The Senate rejected a proposal to repeal the ACA (Obamacare) without a replacement. A replacement plan is still being debated, with a vote planned today (Thursday, 7/27). Continue taking action by contacting your Senators to urge them to continue to protect PKD patients and all those with chronic diseases.
The Senate passed a motion to proceed with debate on legislation to repeal and replace our current healthcare legislation, the Affordable Care Act (ACA). Their actions may put access to affordable care for people with chronic conditions like PKD at risk. PKD advocates cannot ease up on their efforts to advise their elected representatives in the House and Senate of their views on health insurance for people with pre-existing conditions. The message is simple: We urge Congress to keep without interruption guaranteed access to affordable health insurance that covers essential health benefits for people with PKD and other pre-existing conditions. The current ACA is not perfect. However, it is better than what PKD patients had in the past, when insurance companies either denied health coverage because of health status, imposed annual or lifetime caps on benefits, or priced insurance beyond the ability of patients to afford it. Congress can repair what is broken; it must not repeal what is working for millions of Americans with preexisting conditions. We encourage PKD advocates to continue to advise their elected officials of the importance of this issue to themselves, their families, and their communities.
On May 4, 2017, the House of Representatives voted 217 to 213 to pass the American Health Care ACT (AHCA) in a major step toward repealing and replacing the Affordable Care Act (ACA). The Senate has released a new health care bill called the Better Care Reconciliation Act (BCRA). As the Senate prepares to vote on legislation that will make significant changes to our health care system, advocates must ensure that new legislation meets the needs of people with PKD. The AHCA, passed by the House in May, raises significant concerns for Americans affected by chronic diseases, including PKD. The new amendment contains several provisions that impact the PKD community:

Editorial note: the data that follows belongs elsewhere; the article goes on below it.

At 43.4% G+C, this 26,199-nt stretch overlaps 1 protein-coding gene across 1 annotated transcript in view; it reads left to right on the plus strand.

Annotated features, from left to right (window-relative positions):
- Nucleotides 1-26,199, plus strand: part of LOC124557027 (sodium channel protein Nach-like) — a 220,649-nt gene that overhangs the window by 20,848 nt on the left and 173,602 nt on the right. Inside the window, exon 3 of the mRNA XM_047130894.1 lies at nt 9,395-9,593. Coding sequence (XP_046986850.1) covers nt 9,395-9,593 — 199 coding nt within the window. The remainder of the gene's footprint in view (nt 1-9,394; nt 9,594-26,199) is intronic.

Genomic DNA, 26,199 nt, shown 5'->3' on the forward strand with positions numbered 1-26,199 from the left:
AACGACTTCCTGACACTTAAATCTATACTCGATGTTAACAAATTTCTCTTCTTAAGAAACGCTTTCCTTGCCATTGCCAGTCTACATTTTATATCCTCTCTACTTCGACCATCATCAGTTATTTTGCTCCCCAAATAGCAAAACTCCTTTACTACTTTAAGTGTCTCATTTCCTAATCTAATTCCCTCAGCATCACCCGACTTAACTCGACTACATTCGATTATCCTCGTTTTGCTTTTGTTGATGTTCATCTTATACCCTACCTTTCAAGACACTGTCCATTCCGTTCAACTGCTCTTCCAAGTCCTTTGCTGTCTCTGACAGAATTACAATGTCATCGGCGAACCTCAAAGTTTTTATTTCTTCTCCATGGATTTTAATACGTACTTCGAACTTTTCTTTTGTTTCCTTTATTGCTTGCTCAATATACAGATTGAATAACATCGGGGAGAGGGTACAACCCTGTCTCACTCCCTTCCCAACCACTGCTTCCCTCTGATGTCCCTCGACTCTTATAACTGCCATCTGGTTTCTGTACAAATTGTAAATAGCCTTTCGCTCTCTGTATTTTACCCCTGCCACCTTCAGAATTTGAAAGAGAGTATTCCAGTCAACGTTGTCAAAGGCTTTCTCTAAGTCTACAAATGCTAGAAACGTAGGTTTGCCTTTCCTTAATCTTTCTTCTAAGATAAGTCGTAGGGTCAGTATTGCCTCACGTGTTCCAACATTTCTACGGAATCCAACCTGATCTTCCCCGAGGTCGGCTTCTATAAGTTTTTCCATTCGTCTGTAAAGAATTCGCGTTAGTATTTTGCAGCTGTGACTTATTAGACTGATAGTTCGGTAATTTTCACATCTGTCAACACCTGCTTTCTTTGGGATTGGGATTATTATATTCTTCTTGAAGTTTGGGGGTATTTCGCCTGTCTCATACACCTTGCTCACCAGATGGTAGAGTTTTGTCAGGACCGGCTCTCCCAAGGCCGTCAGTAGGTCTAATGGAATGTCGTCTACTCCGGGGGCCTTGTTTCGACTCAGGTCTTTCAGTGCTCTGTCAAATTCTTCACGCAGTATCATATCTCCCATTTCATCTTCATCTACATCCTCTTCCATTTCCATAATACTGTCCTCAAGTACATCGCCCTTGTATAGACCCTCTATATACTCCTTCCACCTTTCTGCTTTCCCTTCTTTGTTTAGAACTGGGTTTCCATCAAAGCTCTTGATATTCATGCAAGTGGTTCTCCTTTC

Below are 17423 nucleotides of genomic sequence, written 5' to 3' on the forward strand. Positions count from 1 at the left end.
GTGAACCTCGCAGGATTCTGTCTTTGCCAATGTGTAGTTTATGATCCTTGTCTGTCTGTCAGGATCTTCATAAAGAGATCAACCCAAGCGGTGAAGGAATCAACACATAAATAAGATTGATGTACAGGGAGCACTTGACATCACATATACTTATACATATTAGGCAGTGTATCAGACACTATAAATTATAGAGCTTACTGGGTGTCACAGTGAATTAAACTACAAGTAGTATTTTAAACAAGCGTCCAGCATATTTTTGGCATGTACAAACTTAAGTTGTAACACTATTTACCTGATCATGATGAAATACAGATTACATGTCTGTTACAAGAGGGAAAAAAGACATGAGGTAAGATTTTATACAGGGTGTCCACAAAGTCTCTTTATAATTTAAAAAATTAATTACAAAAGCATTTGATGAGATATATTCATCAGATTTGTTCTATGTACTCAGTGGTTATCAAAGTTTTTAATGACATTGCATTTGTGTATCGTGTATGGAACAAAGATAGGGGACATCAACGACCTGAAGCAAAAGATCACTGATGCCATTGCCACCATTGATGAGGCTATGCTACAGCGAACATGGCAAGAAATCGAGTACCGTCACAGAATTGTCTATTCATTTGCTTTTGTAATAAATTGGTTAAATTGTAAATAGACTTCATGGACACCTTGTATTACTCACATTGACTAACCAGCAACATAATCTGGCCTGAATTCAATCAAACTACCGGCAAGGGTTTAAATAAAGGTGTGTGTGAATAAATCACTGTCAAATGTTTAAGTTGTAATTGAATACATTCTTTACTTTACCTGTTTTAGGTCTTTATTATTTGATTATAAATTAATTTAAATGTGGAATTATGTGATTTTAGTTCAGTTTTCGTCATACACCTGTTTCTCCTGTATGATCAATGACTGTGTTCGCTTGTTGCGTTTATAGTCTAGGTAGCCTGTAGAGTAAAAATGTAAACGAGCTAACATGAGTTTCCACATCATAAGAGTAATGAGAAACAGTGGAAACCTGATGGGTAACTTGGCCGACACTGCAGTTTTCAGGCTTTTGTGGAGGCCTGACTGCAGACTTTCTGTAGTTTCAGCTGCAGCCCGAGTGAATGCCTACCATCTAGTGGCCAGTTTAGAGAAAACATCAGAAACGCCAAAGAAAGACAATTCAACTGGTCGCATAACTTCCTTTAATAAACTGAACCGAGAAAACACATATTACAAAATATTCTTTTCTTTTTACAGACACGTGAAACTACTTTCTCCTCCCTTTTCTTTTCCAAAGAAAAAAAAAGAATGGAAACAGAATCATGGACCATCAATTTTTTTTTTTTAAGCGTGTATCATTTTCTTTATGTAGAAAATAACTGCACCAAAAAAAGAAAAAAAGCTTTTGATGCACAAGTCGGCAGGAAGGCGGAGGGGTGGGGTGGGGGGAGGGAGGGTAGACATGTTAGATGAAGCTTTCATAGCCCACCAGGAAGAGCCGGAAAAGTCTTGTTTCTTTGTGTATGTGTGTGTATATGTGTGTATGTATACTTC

• Essential Health Benefits. Currently, all health care plans under the ACA require minimum essential benefits; including doctors’ services, inpatient and outpatient hospital care, prescription drug coverage, pregnancy and childbirth, mental health services, and more. The AHCA as amended will let states choose to opt out of EHB requirements. States will be able to set their own EHB categories, meaning benefits will vary state by state.
  • Annual and lifetime caps. The ACA eliminated annual and lifetime caps for services that fall into the ten EHB categories. States may choose to only mandate coverage for certain EHBs which will result in fewer services that apply to the lifetime and annual benefits limits and maximum out-of-pocket cost limits.
  • Insurance cost for people with pre-existing conditions. The ACA established adjusted community rating meaning that insurers cannot raise premiums based on health status, medical claims or gender. Through the AHCA, states can opt out of the requirement that insurers charge the same premium for people with pre-existing conditions (like PKD) as they charge for people without pre-existing conditions. High-risk pools have been proposed as a way to provide insurance to everyone; however, this would allow states to put people with pre-existing conditions into high-risk insurance pools. These pools would likely be more expensive and many individuals with pre-existing conditions could still be charged at a higher cost.

More resources from member organizations

National Health Council

The PKD Foundation is a member of the National Health Council (NHC). The NHC has taken a leadership role to ensure that people with chronic disease, like PKD, are considered in any effort to replace the ACA. The PKD Foundation supports NHC’s domains and values for health care reform.

  • Ensure meaningful and affordable access
  • Coverage for pre-existing conditions
  • Eliminate annual and lifetime benefit caps

National Organization for Rare Disorders (NORD)

The PKD Foundation is also a member of the National Organization for Rare Disorders (NORD). In February 2017, NORD put forward a set of Principles for Health Coverage Reform.